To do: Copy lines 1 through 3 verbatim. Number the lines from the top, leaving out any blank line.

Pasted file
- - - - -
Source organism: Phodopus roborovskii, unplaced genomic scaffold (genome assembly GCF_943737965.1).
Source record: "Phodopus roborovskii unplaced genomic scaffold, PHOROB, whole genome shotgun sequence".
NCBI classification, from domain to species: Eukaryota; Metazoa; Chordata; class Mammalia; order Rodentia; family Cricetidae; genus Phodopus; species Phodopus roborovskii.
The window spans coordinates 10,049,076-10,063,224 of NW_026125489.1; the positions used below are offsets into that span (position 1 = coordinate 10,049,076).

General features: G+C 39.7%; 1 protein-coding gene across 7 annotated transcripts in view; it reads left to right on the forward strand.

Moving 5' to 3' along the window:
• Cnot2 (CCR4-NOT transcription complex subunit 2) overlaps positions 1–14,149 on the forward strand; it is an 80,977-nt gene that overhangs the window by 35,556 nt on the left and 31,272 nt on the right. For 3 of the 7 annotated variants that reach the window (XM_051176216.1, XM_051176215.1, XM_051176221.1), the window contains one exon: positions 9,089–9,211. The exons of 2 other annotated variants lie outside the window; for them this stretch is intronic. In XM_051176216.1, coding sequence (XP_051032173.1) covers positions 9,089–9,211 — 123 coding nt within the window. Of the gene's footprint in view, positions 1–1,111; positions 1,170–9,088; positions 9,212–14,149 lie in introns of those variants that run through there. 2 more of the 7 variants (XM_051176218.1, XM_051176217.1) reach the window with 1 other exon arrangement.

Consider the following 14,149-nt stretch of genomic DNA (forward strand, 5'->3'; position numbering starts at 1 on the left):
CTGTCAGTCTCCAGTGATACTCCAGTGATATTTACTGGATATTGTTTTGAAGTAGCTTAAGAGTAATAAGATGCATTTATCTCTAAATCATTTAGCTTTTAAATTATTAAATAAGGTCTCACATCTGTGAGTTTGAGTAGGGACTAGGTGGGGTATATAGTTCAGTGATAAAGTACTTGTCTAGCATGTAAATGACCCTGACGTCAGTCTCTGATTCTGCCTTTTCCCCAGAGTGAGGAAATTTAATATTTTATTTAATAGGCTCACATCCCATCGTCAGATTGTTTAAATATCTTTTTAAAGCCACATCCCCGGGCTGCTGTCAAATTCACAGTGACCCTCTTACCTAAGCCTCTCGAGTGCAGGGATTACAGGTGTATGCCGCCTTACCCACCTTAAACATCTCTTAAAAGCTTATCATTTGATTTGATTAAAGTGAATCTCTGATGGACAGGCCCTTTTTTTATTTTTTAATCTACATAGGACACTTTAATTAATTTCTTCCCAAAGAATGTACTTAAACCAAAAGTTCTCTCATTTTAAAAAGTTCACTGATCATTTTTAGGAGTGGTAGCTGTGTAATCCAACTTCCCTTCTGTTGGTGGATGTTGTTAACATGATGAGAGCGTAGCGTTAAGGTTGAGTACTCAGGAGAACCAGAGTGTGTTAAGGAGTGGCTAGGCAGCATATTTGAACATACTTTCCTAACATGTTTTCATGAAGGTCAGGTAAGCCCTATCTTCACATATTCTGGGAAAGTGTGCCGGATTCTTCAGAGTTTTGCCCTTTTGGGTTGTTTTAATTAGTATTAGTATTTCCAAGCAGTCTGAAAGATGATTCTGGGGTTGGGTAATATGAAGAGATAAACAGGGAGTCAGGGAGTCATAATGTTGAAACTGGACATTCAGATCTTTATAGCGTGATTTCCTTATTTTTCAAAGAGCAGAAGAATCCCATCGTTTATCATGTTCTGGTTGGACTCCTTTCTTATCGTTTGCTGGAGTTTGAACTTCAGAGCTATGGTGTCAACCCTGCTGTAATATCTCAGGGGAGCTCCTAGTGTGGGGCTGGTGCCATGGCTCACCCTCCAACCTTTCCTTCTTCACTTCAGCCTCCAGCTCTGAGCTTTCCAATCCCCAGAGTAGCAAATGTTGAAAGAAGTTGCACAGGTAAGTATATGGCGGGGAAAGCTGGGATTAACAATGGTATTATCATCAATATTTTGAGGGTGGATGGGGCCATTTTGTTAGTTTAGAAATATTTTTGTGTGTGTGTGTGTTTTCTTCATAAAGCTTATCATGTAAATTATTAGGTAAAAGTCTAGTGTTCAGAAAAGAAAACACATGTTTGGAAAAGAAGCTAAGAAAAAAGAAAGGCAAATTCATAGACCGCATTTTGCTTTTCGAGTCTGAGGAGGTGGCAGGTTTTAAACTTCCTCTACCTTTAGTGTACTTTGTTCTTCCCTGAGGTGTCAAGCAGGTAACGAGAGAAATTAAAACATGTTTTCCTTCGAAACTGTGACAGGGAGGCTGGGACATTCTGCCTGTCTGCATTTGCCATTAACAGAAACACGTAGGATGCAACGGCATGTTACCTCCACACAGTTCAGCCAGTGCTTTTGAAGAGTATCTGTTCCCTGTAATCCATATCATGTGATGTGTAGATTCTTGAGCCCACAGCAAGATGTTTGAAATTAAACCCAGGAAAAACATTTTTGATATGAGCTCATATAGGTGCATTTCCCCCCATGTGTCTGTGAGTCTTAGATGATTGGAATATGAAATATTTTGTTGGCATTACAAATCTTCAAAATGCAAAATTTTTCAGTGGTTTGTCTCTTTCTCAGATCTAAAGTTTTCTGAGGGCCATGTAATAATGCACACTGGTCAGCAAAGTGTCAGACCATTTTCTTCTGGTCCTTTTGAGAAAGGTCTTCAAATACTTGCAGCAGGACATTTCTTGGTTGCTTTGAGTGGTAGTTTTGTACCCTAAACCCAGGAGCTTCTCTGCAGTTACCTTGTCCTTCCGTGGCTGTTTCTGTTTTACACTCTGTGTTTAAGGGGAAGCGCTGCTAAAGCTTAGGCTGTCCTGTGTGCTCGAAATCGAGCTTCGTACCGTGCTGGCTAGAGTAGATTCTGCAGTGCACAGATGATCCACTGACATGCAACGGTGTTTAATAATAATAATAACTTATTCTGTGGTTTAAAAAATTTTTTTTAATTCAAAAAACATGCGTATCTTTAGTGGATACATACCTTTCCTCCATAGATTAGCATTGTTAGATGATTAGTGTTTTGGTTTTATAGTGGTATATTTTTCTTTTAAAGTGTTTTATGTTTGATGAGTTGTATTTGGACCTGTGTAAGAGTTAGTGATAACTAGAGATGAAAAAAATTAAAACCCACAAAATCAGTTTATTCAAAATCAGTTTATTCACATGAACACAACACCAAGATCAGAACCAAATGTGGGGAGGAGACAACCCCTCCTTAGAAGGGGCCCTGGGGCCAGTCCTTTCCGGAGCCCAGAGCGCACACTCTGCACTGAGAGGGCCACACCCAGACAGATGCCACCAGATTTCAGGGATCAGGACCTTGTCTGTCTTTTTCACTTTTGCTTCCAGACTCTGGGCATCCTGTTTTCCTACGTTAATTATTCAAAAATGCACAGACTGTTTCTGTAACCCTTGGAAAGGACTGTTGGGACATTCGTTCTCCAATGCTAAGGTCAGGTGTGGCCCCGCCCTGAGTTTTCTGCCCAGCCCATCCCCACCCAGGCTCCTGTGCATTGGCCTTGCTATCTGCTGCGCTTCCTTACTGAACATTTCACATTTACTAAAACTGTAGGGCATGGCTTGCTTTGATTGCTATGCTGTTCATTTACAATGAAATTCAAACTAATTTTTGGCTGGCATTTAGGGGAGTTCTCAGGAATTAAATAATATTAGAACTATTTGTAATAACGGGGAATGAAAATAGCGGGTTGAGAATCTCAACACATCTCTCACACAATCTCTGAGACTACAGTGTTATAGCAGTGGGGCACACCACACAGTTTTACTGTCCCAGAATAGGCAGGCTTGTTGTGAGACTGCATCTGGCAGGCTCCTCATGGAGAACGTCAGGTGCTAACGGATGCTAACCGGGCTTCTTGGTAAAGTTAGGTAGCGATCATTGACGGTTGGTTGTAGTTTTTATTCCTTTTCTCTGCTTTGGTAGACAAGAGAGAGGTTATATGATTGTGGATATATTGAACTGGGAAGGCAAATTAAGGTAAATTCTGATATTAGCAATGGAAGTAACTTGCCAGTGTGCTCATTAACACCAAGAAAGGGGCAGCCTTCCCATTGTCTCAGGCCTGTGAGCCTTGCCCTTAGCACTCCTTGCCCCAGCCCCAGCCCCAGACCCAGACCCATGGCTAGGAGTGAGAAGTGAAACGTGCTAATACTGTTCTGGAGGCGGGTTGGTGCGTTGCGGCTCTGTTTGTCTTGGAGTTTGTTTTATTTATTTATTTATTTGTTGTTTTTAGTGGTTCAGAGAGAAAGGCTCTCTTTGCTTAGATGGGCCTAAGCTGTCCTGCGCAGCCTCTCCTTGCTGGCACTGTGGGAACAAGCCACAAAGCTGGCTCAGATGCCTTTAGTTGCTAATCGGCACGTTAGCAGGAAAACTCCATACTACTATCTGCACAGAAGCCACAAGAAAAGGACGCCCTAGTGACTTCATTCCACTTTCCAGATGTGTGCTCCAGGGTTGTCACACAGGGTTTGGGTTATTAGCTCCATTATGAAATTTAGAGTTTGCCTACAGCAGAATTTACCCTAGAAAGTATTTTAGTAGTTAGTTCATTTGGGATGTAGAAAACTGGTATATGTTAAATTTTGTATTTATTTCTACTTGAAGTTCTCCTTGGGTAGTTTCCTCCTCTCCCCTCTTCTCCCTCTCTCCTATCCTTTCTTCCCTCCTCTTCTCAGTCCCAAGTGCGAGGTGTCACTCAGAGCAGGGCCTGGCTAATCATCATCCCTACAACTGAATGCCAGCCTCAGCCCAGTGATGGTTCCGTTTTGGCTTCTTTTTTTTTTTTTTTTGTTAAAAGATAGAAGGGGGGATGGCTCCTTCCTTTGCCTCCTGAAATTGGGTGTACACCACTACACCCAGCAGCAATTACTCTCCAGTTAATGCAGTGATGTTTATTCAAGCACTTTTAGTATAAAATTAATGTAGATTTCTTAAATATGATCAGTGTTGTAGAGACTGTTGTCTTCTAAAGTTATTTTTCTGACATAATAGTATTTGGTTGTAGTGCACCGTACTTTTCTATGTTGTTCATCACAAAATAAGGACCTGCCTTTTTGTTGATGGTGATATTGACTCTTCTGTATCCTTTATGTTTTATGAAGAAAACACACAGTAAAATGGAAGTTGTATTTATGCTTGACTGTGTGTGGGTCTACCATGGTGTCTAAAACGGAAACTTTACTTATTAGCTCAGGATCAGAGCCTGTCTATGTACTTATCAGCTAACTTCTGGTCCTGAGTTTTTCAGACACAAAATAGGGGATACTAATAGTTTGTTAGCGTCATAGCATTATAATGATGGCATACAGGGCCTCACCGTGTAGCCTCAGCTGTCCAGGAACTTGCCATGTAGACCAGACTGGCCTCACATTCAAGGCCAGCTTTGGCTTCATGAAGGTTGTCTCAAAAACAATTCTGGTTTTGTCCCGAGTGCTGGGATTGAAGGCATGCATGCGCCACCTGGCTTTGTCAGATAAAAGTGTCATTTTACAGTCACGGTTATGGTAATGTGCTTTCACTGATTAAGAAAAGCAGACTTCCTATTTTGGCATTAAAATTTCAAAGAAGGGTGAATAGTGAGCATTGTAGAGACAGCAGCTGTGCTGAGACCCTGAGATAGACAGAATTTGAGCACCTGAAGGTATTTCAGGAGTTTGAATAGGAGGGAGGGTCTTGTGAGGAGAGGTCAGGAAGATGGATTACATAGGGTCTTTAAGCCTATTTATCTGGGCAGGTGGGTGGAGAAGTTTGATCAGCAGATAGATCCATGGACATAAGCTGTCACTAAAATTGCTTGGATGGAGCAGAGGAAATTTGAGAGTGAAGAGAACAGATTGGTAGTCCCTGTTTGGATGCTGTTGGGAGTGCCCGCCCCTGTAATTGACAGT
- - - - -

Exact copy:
Source organism: Phodopus roborovskii, unplaced genomic scaffold (genome assembly GCF_943737965.1).
Source record: "Phodopus roborovskii unplaced genomic scaffold, PHOROB, whole genome shotgun sequence".
NCBI classification, from domain to species: Eukaryota; Metazoa; Chordata; class Mammalia; order Rodentia; family Cricetidae; genus Phodopus; species Phodopus roborovskii.